changes and gets stronger when you use it. And scientists have been
able to show just how the brain grows and gets stronger when you

We then describe how the brain forms new connections and “grows” when
people practice and learn new things.

When you learn new things, these tiny connections in the brain
actually multiply and get stronger. The more that you challenge
your mind to learn, the more your brain cells grow. Then, things
that you once found very hard or even impossible—like speaking a
foreign language or doing algebra—seem to become easy. The
result is a stronger, smarter brain.

We go on to point out that nobody laughs at babies and says how dumb they
are because they can’t talk. They just haven’t learned yet. We show students
pictures of how the density of brain connections changes during the first years of
life as babies pay attention, study their world, and learn how to do things.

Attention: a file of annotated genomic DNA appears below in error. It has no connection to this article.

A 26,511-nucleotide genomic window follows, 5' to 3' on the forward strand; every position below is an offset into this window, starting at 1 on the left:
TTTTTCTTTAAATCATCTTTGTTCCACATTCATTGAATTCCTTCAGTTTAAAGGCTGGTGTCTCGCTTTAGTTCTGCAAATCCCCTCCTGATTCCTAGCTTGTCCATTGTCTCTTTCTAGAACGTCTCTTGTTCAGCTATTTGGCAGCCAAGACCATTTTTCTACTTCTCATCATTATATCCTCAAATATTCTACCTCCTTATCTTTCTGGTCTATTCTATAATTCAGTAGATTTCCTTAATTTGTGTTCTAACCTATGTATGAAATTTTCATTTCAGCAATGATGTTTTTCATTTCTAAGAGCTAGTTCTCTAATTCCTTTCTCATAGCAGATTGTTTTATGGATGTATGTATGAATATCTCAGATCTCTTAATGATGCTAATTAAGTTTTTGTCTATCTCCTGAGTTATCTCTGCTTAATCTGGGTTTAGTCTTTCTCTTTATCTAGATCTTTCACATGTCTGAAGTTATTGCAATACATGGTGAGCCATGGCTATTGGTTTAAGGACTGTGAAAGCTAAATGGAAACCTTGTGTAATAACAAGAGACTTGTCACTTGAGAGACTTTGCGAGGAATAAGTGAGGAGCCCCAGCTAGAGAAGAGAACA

Over a series of sessions, through activities and discussions, students are

taught study skills and shown how to apply the lessons of the growth mindset to
their studying and their schoolwork.

Students love learning about the brain, and the discussions are very lively. But
even more rewarding are the comments students make about themselves. Let’s
revisit Jimmy, the hard-core turned-off student from chapter 3. In our very first
workshop, we were amazed to hear him say with tears in his eyes: “You mean I
don’t have to be dumb?”
You may think these students are turned off, but I saw that they never stop

caring. Nobody gets used to feeling dumb. Our workshop told Jimmy, “You’re
in charge of your mind. You can help it grow by using it in the right way.” And
as the workshop progressed, here is what Jimmy’s teacher said about him:

Jimmy, who never puts in any extra effort and often doesn’t turn in
homework on time, actually stayed up late working for hours to
finish an assignment early so I could review it and give him a
chance to revise it. He earned a B+ on the assignment (he had been
getting C’s and lower).

Incidentally, teachers weren’t just trying to be nice to us by telling us what we